Billed as the career comeback of the century, the performance by the star of Mary Poppins and The Sound of Music resulted in scathing media reviews and left the public furious.
Little sound of music in Julie Andrews's return to the
When Dame Julie Andrews sang on a London stage for the first time in 30 years last week, it was billed as the career comeback of the century and a possible taster for a future world tour. But instead, the ill-conceived debacle witnessed by myself and 14,000 others on Saturday has been branded an expensive rip-off by critics and fans alike, tarnishing the wholesome reputation of the Oscar-winning star of Mary Poppins and The Sound of Music.
A decade ago, Andrews announced she would never sing again following a botched throat operation that severely restricted her four-octave range and led to an expensive lawsuit. But late last year, the 74-year-old star unveiled surprise plans for a spectacular show at the cavernous O2 Arena in Southeast London entitled The Gift of Music: an Evening with Julie Andrews. In fairness to Andrews, she never attempted to conceal her ongoing vocal problems. "I don't want anybody to think I'm coming back with a restored voice," she admitted during a pre-show interview on BBC Radio last week, "but I do have some bass notes left and I kind of employ them as best I can." Promising a glorious feast of music, she added: "I don't think anybody is going to be disappointed."
But Dame Julie's O2 performance was indeed a major disappointment, not so much for her limited bass notes than her reluctance to employ them at all. Initially, goodwill levels were high as the British-born, Hollywood-based diva arrived to tumultuous applause in a regal gold ballgown. Backed by the 50-plus members of the Royal Philharmonic Concert Orchestra, Andrews introduced a selection of classic numbers by Richard Rodgers and Oscar Hammerstein, the composers of South Pacific, The King and I and The Sound of Music. For the next 90 minutes, however, she barely sang a note. Instead, she handed over the stage to five anonymous Broadway-style vocalists. Andrews tackled a mere handful of numbers on her own: Getting to Know You, Do-Re-Mi, and My Funny Valentine. But while her voice clearly lacked the power and range of her superstar prime, it was by no means ruined, even when she resorted to a semi-spoken delivery style.
The show's second half proved even more disheartening, testing the crowd's patience to breaking point. Most of it was taken up by Simeon's Gift, a musical adaptation of a 2003 children's book co-written by the singer and her daughter, Emma Walton Hamilton. Adding insult to injury, Andrews only narrated the fairy-tale story - without singing a single tune. This banal exercise in Disney-style whimsy was the final straw, an insulting piece of product placement for a vanity project that probably could not have filled a village hall on its own merits. Before long, exasperated audience members began vacating the venue and heading home.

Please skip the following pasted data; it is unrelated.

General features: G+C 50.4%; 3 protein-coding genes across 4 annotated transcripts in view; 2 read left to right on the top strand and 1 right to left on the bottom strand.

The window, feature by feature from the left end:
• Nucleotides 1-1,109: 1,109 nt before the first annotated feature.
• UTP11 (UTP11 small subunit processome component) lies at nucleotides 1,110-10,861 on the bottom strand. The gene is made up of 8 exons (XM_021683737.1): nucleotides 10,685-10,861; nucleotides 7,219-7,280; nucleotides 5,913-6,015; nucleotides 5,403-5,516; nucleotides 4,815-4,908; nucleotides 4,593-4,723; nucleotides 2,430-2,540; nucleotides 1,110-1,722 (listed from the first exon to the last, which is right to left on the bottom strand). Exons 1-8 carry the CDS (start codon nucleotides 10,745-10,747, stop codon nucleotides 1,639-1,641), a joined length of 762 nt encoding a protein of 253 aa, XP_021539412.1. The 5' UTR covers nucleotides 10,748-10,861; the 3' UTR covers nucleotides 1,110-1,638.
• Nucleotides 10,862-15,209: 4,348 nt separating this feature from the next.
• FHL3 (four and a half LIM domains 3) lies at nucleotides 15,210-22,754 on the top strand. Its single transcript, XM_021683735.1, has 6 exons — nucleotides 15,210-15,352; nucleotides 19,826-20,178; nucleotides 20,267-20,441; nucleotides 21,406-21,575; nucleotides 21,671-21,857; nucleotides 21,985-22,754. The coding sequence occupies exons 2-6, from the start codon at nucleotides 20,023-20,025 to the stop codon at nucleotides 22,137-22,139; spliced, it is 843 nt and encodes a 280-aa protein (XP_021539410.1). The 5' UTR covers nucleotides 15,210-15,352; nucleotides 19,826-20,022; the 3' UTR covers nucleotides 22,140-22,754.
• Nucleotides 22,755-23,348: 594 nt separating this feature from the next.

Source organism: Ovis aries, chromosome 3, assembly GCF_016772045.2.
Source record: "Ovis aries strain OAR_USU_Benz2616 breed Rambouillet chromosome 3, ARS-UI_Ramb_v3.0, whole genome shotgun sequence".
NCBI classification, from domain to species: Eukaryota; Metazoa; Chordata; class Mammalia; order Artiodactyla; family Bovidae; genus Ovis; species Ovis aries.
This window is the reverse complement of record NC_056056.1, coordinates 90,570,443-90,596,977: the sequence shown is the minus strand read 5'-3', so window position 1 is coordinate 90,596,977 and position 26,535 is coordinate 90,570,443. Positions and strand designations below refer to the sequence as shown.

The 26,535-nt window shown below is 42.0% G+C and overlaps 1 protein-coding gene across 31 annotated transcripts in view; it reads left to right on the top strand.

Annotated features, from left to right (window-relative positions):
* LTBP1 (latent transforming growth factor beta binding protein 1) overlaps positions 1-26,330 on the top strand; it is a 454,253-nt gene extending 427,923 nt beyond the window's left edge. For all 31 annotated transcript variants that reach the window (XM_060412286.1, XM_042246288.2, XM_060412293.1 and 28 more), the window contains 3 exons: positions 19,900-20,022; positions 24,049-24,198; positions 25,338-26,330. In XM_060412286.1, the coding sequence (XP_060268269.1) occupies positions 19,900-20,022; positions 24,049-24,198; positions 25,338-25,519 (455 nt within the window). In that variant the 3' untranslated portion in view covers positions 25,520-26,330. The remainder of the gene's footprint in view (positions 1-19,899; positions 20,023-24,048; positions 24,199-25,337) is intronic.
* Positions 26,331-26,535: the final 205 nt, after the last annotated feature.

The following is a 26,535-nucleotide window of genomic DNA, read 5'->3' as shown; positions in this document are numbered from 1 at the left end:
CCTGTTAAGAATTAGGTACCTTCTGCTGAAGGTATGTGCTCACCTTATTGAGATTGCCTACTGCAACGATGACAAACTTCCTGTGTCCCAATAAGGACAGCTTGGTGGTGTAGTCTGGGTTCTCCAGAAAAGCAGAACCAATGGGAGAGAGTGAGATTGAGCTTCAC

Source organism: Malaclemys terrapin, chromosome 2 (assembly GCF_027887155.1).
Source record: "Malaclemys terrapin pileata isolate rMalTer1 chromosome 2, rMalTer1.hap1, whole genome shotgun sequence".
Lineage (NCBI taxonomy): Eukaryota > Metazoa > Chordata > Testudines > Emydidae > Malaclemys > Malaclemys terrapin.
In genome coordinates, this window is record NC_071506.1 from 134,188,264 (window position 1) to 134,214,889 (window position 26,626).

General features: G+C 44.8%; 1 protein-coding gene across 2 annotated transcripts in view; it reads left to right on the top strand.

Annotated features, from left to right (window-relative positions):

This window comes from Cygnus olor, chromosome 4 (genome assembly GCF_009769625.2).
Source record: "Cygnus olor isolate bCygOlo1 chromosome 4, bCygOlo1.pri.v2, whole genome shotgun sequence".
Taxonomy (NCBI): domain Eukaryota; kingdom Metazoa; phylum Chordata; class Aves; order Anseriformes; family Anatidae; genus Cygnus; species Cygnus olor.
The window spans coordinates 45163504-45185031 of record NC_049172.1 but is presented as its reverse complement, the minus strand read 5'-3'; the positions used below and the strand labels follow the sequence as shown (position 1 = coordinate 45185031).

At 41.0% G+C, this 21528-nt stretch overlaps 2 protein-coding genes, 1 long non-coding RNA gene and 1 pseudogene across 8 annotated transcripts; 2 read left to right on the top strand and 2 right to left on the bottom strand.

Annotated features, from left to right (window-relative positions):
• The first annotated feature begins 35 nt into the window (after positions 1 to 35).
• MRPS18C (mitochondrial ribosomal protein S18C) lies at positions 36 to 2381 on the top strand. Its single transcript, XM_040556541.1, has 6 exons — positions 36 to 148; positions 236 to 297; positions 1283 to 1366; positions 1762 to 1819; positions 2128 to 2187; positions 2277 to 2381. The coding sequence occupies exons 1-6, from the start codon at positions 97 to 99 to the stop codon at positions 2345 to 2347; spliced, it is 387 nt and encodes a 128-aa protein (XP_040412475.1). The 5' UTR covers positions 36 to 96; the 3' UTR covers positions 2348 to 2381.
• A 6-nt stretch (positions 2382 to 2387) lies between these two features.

Even so, the crowd still politely applauded as Andrews deigned to sing a clutch of gentle encores. Her crisply enunciated solo rendition of Cockeyed Optimist from South Pacific sounded fine, as did her lower-range crooning on a full-cast ensemble version of Edelweiss from The Sound of Music. Both perfectly respectable efforts. But too little, too late. Reviews of the show in the British press have been universally negative. The Sunday Telegraph called it a "theatrically tragic spectacle". The Guardian found it "creaky" and "cheesy", dismissing the second half as "dismayingly indulgent". Meanwhile, London's Evening Standard conceded the veteran diva's "hunger to perform was certainly admirable, but the musical rations were nowhere near satisfying".
But if the media were scathing, the public were furious. Hundreds of disappointed fans are now demanding refunds after walking out of a show described by one as a "second-rate pantomime". Having paid steep ticket prices between £50 (Dh275) and £140, (Dh770) plus a further £12 (Dh66) for a flimsy programme, many are feeling duped and mugged. "How do you solve a problem like getting your money back after a Julie Andrews concert?" quipped the Daily Mirror. Not easily, it seems. "The promoters of the show are disappointed that some fans were not happy with An Evening With Julie Andrews," sniffed an official O2 statement.
Promising to look into all complaints, the statement concluded that "the show started and finished with a standing ovation. That speaks for itself." Ironically, the main thing this half-baked concert proved is that Andrews can still sing, if only she were prepared to work around her vocal limitations like many other performers of similar vintage. Think of Marianne Faithfull's husky croak, Bob Dylan's parched rasp, or Leonard Cohen's gravelled rumble. Think of the great Lena Horne, who died last week, still winning Grammys as she trilled elegantly past her 80th birthday.
Whatever the critics may say, the main flaws in this show were not so much with Dame Julie's voice, but with her lack of imagination in using it. I hope she gets to sing again, with smarter presentation and more personal involvement. Otherwise this ill-conceived homecoming may go down in history as the lacklustre final act in an otherwise glittering career.